From Antiquity to the French Protectorate
Approximately 200,000 years ago Stone Age people, who originated in the deeper Africa, came to Tunisia as hunters, gatherers and fishers. As Tunisia was much wetter than it now is, its south was a savannah with forests. With the changing climate following the last Ice Age, about 8,000 years ago, the country became drier, and the Sahara developed in southern Tunisia. The Capsian culture (named after the town of Gafsa) later arrived from the east. The Capsians raised crops and introduced village life into Tunisia. They are also known for their pottery.
In about 1200 BCE, the Phoenicians arrived in North Africa, including what is now Tunisia. Throughout the Punic and Roman eras, Tunisia was the primary area of Phoenician settlement, in a region traditionally inhabited by Berbers. The Berbers lived in farming villages that comprised tribal units with a local leader, assisted by a council of elders. The first Phoenician settlement was at Utica, north-west of Tunis. The most important Phoenician settlement, however, was to become Carthage, a city that was founded around 810 BCE near present-day Tunis. According to a legend, Carthage was founded by the daughter of Pygmalion, a king of Tyre. The city was, in any case, created partly to counter the increasing Greek influence in the area. Carthage would quickly become the most important power in the region, controlling, as it did, the coast from what is now western Libya to the Atlantic. Once the Phoenicians controlled large parts of the coastline, they began to settle inland, especially in the Medjerda Valley and the Cap Bon Peninsula, which offered fertile land that the Phoenicians could use for agriculture. The Carthaginians would eventually fight the Greeks over the island of Sicily and took control of it in the 3rd century BCE.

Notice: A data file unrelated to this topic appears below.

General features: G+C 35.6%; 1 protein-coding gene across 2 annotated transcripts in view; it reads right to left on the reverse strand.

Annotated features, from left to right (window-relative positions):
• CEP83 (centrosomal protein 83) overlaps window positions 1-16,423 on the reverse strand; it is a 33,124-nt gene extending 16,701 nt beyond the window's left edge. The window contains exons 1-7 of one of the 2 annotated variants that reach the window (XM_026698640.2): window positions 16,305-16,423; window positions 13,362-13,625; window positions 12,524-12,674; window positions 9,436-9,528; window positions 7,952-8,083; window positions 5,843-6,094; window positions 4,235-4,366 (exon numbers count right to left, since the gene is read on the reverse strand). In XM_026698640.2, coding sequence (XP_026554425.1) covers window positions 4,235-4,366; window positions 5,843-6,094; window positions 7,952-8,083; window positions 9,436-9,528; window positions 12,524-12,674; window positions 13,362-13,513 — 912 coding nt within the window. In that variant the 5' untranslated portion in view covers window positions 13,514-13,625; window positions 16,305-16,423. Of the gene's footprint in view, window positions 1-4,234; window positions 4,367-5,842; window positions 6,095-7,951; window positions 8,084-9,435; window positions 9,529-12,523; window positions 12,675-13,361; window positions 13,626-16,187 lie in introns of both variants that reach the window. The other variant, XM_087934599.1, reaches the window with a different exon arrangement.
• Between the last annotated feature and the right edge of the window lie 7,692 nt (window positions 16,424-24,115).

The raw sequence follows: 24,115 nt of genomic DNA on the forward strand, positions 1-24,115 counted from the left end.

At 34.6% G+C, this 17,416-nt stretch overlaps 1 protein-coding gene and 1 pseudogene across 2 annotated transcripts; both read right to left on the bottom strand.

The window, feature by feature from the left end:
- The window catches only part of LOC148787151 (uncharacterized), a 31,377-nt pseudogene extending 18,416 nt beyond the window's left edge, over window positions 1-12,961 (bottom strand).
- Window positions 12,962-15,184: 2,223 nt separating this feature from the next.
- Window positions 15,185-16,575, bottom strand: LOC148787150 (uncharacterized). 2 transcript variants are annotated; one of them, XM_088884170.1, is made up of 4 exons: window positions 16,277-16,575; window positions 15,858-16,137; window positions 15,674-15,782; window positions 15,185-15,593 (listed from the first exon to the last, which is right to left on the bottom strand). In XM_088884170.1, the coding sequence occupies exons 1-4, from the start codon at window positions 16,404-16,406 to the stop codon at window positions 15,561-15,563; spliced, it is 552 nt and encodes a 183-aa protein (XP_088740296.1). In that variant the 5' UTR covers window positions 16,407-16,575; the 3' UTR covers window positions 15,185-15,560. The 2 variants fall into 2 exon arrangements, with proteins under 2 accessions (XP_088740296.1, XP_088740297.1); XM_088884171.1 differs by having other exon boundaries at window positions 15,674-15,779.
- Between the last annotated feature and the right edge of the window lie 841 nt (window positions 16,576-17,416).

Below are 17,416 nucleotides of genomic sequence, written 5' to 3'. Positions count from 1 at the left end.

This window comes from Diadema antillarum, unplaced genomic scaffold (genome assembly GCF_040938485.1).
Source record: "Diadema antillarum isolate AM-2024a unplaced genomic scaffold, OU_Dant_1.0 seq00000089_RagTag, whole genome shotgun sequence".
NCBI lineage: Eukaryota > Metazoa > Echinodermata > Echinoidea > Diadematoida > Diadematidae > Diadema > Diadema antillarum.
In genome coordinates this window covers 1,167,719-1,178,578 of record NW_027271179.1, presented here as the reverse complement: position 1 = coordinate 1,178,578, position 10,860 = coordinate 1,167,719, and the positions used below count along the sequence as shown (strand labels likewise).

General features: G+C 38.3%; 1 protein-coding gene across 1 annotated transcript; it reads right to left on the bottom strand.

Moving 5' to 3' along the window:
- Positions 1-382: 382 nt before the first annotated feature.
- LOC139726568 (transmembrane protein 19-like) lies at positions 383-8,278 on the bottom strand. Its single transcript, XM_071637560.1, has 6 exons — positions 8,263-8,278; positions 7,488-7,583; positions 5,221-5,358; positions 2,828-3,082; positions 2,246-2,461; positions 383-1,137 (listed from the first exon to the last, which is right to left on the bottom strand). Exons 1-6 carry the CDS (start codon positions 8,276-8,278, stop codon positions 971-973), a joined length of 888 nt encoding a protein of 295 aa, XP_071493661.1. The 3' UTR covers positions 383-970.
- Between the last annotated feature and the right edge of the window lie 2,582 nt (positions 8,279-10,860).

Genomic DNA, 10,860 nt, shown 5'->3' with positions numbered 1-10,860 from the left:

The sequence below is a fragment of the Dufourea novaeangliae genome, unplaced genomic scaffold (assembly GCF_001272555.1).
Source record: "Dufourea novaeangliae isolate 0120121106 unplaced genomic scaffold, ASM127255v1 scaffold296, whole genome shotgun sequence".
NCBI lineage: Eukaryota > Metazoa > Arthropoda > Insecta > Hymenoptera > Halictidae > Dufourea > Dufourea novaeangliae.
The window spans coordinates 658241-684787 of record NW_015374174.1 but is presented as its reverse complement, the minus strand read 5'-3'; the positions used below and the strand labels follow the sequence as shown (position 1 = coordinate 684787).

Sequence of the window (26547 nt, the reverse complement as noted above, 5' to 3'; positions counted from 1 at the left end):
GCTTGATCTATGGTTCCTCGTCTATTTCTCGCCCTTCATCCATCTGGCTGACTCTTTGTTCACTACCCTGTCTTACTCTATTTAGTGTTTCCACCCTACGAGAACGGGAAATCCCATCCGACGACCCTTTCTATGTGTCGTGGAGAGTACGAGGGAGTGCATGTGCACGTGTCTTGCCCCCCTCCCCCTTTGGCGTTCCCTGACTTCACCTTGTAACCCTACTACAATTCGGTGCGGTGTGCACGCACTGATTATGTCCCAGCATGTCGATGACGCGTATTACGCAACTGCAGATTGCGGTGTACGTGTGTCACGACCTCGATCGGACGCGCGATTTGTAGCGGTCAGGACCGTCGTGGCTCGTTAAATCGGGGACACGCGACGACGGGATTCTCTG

Carthage engaged in three Punic wars with the Roman Empire. The name ‘Punic’ stems from ‘Punici’, the Latin word for Carthaginians (Phoenicians). In 263 BCE, Rome attacked Carthage for the first time, with the aim of winning Sicily back. The war, led by the general Hamilcar Barca, lasted twenty years before Carthage, by then almost bankrupt, had to surrender. Only four years later, the Romans also took Sardinia and Corsica. Growing bankruptcy resulted in further troubles for Carthage, when unpaid soldiers began to protest and revolt.
The Cathaginians in the second Punic war were led by Hannibal Barca, the son of Hamilcar Barca. Hannibal took control of Spain in 221 BC and, having already sworn an oath of enmity to Rome at the age of nine, soon headed for Italy with an army of 90,000 infantry, 12,000 cavalry, and 37 elephants (only 23,000 soldiers and 17 elephants survived the crossing of the Alps). While Hannibal was successful on the battlefield – most famously at the Battle of Cannae, where he defeated a Roman army of 80,000 – he was unable to take Rome, whose forces greatly outnumbered his.
In order to defeat Carthage, which had been substantially weakened by the first two Punic wars, Rome launched the third Punic war, in 149 BCE. The Roman army came took Utica, the old Phoenician city, after three years of fighting. The war left the city and its surroundings devastated. This was the end of Carthage’s independent existence.